Article Start Previous Page 5 of 5

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Comments


Jesus Alonso Abad
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As a fighting genre fan, I find this interview really interesting, with a big load of ideas to think about for a while :)

Z Z
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The part of the interview about how Capcom sold SFIV as more user friendly brings up something I had been thinking about for awhile. At one point they say if they really wanted to make it friendly to new players of fighting games they would have made a single button press do a move like a hadouken.



I was thinking this exact thing the other day about how if a fighting game only had easy to do moves like that then it would be more about the thinking part of the game than the reflex part of the game. I consider myself a very good strategic thinker while playing fighting games, but my reflexes are kind of rusty since I went a long time without playing a fighter. I recently bought SF HD Remix and was shocked at how bad I was at performing some of the moves, primarily the shoryuken. I could do it okay, but not on a consistent basis which often times would leave me open to be attacked if I did the move and nothing came out. It took away my defensive game because I couldn't do much against opponents that pressured me to turn the momentum back in my favor. Now I realize with practice I will most likely get back to how I used to be able to perform the moves. Question I have is why not just put everyone on an even footing from the get-go to allow that fair play from the get-go? If nearly everyone could perform the moves consistently it would put the emphasis on the thinking game. The reflex game would still be there as well because the top players would still have to learn certain frame data to know when to perform various moves, and the frame data could even be more strict than normal because of the ease of performing moves.



As it is now there are many tiers of fighting game skill levels which usually leads to a lot of matches that are quick and no fun for either party. The higher tiered player has an easy win, but they don't have to think or do anything other than pressure the lower skilled player, and the lower skilled player just gets dominated until they quit the game. If you ask a higher tiered player what they want out of competition their answer would most likely be something to the effect of, "worthy opponents" because fighting games are at their best when two people are going against each other that understand the system and thinking game.



So what do you guys think of a system that would strip down the emphasis on move complexity to allow players to start off on near even footing? I think it would allow for high level play right off the bat. The spacing, baiting, and overall thinking strategy of the fighter would be the primary gameplay. All of which are the top gameplay mechanics present in high level play among current gen (and past gen) fighting pros.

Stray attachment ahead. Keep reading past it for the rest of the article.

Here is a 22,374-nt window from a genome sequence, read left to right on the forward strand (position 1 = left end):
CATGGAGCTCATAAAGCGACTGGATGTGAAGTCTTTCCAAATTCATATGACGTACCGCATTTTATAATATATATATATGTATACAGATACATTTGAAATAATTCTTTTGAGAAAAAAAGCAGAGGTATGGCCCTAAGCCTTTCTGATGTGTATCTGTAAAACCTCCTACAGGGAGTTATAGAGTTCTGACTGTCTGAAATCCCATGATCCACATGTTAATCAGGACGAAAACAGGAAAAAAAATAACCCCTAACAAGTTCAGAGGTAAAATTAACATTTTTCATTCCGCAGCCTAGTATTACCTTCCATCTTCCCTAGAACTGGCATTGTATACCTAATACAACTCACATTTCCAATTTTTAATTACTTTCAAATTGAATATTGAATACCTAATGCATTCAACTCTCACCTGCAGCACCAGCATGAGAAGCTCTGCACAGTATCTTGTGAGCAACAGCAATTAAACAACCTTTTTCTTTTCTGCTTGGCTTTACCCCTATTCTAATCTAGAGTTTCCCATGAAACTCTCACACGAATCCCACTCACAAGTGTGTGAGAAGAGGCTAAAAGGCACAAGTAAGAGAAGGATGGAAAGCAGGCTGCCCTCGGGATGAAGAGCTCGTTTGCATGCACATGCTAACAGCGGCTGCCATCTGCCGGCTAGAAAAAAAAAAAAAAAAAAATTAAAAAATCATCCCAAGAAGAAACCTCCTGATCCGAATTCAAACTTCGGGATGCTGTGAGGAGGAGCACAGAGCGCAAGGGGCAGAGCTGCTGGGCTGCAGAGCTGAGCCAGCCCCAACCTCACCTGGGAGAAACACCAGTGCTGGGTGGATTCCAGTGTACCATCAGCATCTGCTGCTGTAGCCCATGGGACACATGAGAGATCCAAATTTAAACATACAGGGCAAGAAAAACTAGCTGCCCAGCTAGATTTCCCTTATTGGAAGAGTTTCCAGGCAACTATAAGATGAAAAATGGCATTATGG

Bartosz Oczujda
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To answer your question, I'll tell you the system you're writing about already exists. It's used in PSX version of Marvel vs. Capcom and in GC and Xbox versions of Capcom vs. SNK (it's optional in both games, you don't have to use it if you don't want to). To cut a long story short 99% of advanced players hate it. I don' know why. I'm a fighting game fanatic myself, and I don't care if someone uses it or not. I'll tell you why.



Fighting games are not about execution of special moves. Fighting games are about using your brain and knowledge to out think your opponent.



Let's assume a hypothetical situation that in a certain game it is utterly easy to make a special move, or super move, or... even a damaging combo on a press of a button. A weak player will say "Cool! I can take 70% of your health bar with a single button press" but there is a little problem... he actually has to hit his opponent to damage him. What distinguishes advanced player from a newbie is not only his execution of moves, it's the usage of moves. Pro player knows when to attack, and when to block, he knows frame data, he knows combos, traps, tricks... He knows the GAME! He spent his personal time to learn all this. And he doesn't care about how easy or how hard the special moves are, cause in fact they are not that important as some people might think they are. Besides special moves, you've got normal moves, throws and game specific command moves, they are much more important than specials.



What I'm aiming at is, by providing players with a way to easily perform complicated moves, we don't make it easier for them to compete with advanced players, we only reduce their frustration of not being able to perform special moves. It's pure marketing ;-)

Jonathon Walsh
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@Bartosz



That's an arguement I've heard time and time again across many genres that have a competitive aspect (FPS and RTS Mostly as I'm not really a fighter fan).